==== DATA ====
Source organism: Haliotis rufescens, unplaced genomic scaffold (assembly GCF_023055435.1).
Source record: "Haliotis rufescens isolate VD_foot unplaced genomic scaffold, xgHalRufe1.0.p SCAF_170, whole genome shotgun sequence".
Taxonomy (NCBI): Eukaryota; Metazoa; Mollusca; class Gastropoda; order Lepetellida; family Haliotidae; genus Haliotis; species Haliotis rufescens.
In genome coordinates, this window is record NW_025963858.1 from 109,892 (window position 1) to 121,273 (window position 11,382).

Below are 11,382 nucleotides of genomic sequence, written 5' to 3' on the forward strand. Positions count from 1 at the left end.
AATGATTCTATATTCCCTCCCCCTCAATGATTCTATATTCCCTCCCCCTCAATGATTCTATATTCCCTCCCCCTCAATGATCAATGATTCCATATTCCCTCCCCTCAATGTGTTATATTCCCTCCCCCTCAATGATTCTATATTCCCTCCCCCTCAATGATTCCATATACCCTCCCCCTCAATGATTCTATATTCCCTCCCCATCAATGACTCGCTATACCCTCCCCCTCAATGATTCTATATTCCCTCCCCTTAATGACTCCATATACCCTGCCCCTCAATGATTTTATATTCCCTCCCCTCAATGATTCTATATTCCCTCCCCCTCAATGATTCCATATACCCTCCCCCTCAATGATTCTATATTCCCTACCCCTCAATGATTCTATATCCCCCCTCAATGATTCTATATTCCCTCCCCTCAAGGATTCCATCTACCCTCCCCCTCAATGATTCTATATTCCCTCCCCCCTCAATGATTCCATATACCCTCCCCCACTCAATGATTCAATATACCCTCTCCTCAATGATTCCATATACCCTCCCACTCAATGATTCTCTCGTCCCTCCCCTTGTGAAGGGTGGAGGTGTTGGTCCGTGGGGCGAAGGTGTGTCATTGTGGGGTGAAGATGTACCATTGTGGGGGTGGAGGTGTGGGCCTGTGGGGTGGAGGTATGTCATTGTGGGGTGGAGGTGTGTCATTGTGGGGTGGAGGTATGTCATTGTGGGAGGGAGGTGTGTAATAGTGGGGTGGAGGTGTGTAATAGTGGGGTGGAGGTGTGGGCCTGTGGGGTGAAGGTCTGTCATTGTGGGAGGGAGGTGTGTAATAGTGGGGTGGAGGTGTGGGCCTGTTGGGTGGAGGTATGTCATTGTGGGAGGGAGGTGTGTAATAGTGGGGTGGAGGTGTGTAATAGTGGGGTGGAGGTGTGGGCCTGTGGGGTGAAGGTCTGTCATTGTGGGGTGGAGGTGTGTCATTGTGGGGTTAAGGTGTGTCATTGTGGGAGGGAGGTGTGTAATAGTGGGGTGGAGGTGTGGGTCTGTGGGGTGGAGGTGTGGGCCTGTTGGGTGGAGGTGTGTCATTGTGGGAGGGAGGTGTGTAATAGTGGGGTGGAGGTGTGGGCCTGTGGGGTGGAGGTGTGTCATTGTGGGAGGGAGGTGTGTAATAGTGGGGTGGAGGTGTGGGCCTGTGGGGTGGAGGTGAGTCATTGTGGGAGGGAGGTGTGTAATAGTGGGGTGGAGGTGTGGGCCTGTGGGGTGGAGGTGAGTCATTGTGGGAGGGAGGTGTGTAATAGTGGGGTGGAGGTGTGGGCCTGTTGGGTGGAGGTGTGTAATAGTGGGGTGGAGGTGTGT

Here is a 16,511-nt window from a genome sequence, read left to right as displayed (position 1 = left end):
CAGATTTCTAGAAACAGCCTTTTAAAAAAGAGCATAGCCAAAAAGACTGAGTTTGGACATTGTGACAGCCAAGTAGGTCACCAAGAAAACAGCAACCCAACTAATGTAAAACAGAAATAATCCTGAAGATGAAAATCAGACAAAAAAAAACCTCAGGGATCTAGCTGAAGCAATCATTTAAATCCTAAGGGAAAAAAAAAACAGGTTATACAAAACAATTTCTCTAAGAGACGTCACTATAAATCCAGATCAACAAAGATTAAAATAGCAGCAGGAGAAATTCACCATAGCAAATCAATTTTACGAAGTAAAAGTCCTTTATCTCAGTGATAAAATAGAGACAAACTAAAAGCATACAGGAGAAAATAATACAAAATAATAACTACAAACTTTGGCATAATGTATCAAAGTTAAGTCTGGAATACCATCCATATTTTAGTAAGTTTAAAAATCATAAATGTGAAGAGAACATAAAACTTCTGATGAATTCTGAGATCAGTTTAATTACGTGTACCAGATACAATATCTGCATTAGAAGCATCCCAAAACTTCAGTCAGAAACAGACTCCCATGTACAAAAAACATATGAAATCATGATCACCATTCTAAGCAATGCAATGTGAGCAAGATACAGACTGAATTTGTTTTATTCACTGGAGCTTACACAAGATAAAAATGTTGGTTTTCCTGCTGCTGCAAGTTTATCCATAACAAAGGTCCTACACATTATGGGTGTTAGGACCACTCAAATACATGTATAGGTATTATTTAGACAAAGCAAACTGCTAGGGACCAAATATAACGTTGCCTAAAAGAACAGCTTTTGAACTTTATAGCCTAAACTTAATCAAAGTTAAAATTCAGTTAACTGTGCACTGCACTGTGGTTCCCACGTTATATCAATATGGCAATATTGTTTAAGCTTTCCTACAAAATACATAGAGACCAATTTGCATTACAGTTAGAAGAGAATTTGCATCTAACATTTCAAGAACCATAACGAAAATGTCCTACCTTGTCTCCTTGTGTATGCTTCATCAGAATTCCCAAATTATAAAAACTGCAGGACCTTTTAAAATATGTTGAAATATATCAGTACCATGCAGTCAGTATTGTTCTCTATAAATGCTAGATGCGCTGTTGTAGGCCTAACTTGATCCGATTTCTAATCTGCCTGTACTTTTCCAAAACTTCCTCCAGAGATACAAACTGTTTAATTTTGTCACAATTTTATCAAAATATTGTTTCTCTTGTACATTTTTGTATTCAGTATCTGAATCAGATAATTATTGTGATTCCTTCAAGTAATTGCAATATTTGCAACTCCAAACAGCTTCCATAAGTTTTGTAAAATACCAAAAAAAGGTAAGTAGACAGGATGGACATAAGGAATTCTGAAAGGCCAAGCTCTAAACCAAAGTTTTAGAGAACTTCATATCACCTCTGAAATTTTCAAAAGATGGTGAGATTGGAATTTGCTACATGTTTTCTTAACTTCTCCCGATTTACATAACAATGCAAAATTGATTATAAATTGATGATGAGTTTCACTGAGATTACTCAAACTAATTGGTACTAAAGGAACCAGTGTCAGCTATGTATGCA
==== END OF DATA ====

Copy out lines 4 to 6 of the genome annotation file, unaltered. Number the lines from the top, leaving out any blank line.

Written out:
In genome coordinates, this window is record NW_025963858.1 from 109,892 (window position 1) to 121,273 (window position 11,382).

Below are 11,382 nucleotides of genomic sequence, written 5' to 3' on the forward strand. Positions count from 1 at the left end.
AATGATTCTATATTCCCTCCCCCTCAATGATTCTATATTCCCTCCCCCTCAATGATTCTATATTCCCTCCCCCTCAATGATCAATGATTCCATATTCCCTCCCCTCAATGTGTTATATTCCCTCCCCCTCAATGATTCTATATTCCCTCCCCCTCAATGATTCCATATACCCTCCCCCTCAATGATTCTATATTCCCTCCCCATCAATGACTCGCTATACCCTCCCCCTCAATGATTCTATATTCCCTCCCCTTAATGACTCCATATACCCTGCCCCTCAATGATTTTATATTCCCTCCCCTCAATGATTCTATATTCCCTCCCCCTCAATGATTCCATATACCCTCCCCCTCAATGATTCTATATTCCCTACCCCTCAATGATTCTATATCCCCCCTCAATGATTCTATATTCCCTCCCCTCAAGGATTCCATCTACCCTCCCCCTCAATGATTCTATATTCCCTCCCCCCTCAATGATTCCATATACCCTCCCCCACTCAATGATTCAATATACCCTCTCCTCAATGATTCCATATACCCTCCCACTCAATGATTCTCTCGTCCCTCCCCTTGTGAAGGGTGGAGGTGTTGGTCCGTGGGGCGAAGGTGTGTCATTGTGGGGTGAAGATGTACCATTGTGGGGGTGGAGGTGTGGGCCTGTGGGGTGGAGGTATGTCATTGTGGGGTGGAGGTGTGTCATTGTGGGGTGGAGGTATGTCATTGTGGGAGGGAGGTGTGTAATAGTGGGGTGGAGGTGTGTAATAGTGGGGTGGAGGTGTGGGCCTGTGGGGTGAAGGTCTGTCATTGTGGGAGGGAGGTGTGTAATAGTGGGGTGGAGGTGTGGGCCTGTTGGGTGGAGGTATGTCATTGTGGGAGGGAGGTGTGTAATAGTGGGGTGGAGGTGTGTAATAGTGGGGTGGAGGTGTGGGCCTGTGGGGTGAAGGTCTGTCATTGTGGGGTGGAGGTGTGTCATTGTGGGGTTAAGGTGTGTCATTGTGGGAGGGAGGTGTGTAATAGTGGGGTGGAGGTGTGGGTCTGTGGGGTGGAGGTGTGGGCCTGTTGGGTGGAGGTGTGTCATTGTGGGAGGGAGGTGTGTAATAGTGGGGTGGAGGTGTGGGCCTGTGGGGTGGAGGTGTGTCATTGTGGGAGGGAGGTGTGTAATAGTGGGGTGGAGGTGTGGGCCTGTGGGGTGGAGGTGAGTCATTGTGGGAGGGAGGTGTGTAATAGTGGGGTGGAGGTGTGGGCCTGTGGGGTGGAGGTGAGTCATTGTGGGAGGGAGGTGTGTAATAGTGGGGTGGAGGTGTGGGCCTGTTGGGTGGAGGTGTGTAATAGTGGGGTGGAGGTGTGT